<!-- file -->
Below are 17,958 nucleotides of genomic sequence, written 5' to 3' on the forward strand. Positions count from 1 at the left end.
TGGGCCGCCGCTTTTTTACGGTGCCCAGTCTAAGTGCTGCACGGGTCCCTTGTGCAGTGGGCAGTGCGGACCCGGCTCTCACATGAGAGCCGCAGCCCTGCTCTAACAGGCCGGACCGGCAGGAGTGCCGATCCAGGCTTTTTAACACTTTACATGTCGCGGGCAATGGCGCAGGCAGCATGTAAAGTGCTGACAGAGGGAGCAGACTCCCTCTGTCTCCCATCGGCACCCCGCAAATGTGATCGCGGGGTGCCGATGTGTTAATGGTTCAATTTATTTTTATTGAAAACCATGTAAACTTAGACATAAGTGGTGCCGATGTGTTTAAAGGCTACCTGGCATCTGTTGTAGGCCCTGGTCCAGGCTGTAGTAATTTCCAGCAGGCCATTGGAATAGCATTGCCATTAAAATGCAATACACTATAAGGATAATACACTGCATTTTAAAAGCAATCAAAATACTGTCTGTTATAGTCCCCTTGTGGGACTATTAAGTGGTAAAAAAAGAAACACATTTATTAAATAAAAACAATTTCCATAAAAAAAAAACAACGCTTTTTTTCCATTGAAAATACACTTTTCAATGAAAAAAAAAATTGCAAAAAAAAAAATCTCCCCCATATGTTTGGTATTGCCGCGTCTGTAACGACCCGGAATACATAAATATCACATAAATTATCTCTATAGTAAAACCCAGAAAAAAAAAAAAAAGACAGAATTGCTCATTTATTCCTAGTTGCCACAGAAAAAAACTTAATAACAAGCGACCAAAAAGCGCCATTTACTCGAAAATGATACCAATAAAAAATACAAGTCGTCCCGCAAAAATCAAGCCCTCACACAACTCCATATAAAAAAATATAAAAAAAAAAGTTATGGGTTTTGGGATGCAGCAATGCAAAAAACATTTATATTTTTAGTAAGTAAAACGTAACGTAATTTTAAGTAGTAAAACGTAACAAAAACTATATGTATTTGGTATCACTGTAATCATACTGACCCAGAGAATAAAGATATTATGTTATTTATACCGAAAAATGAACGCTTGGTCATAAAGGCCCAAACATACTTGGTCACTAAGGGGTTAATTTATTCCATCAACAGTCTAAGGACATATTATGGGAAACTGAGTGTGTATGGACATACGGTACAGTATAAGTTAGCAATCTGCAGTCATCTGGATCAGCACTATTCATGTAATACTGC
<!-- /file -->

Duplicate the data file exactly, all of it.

Below are 17,958 nucleotides of genomic sequence, written 5' to 3' on the forward strand. Positions count from 1 at the left end.
TGGGCCGCCGCTTTTTTACGGTGCCCAGTCTAAGTGCTGCACGGGTCCCTTGTGCAGTGGGCAGTGCGGACCCGGCTCTCACATGAGAGCCGCAGCCCTGCTCTAACAGGCCGGACCGGCAGGAGTGCCGATCCAGGCTTTTTAACACTTTACATGTCGCGGGCAATGGCGCAGGCAGCATGTAAAGTGCTGACAGAGGGAGCAGACTCCCTCTGTCTCCCATCGGCACCCCGCAAATGTGATCGCGGGGTGCCGATGTGTTAATGGTTCAATTTATTTTTATTGAAAACCATGTAAACTTAGACATAAGTGGTGCCGATGTGTTTAAAGGCTACCTGGCATCTGTTGTAGGCCCTGGTCCAGGCTGTAGTAATTTCCAGCAGGCCATTGGAATAGCATTGCCATTAAAATGCAATACACTATAAGGATAATACACTGCATTTTAAAAGCAATCAAAATACTGTCTGTTATAGTCCCCTTGTGGGACTATTAAGTGGTAAAAAAAGAAACACATTTATTAAATAAAAACAATTTCCATAAAAAAAAAACAACGCTTTTTTTCCATTGAAAATACACTTTTCAATGAAAAAAAAAATTGCAAAAAAAAAAATCTCCCCCATATGTTTGGTATTGCCGCGTCTGTAACGACCCGGAATACATAAATATCACATAAATTATCTCTATAGTAAAACCCAGAAAAAAAAAAAAAAGACAGAATTGCTCATTTATTCCTAGTTGCCACAGAAAAAAACTTAATAACAAGCGACCAAAAAGCGCCATTTACTCGAAAATGATACCAATAAAAAATACAAGTCGTCCCGCAAAAATCAAGCCCTCACACAACTCCATATAAAAAAATATAAAAAAAAAAGTTATGGGTTTTGGGATGCAGCAATGCAAAAAACATTTATATTTTTAGTAAGTAAAACGTAACGTAATTTTAAGTAGTAAAACGTAACAAAAACTATATGTATTTGGTATCACTGTAATCATACTGACCCAGAGAATAAAGATATTATGTTATTTATACCGAAAAATGAACGCTTGGTCATAAAGGCCCAAACATACTTGGTCACTAAGGGGTTAATTTATTCCATCAACAGTCTAAGGACATATTATGGGAAACTGAGTGTGTATGGACATACGGTACAGTATAAGTTAGCAATCTGCAGTCATCTGGATCAGCACTATTCATGTAATACTGC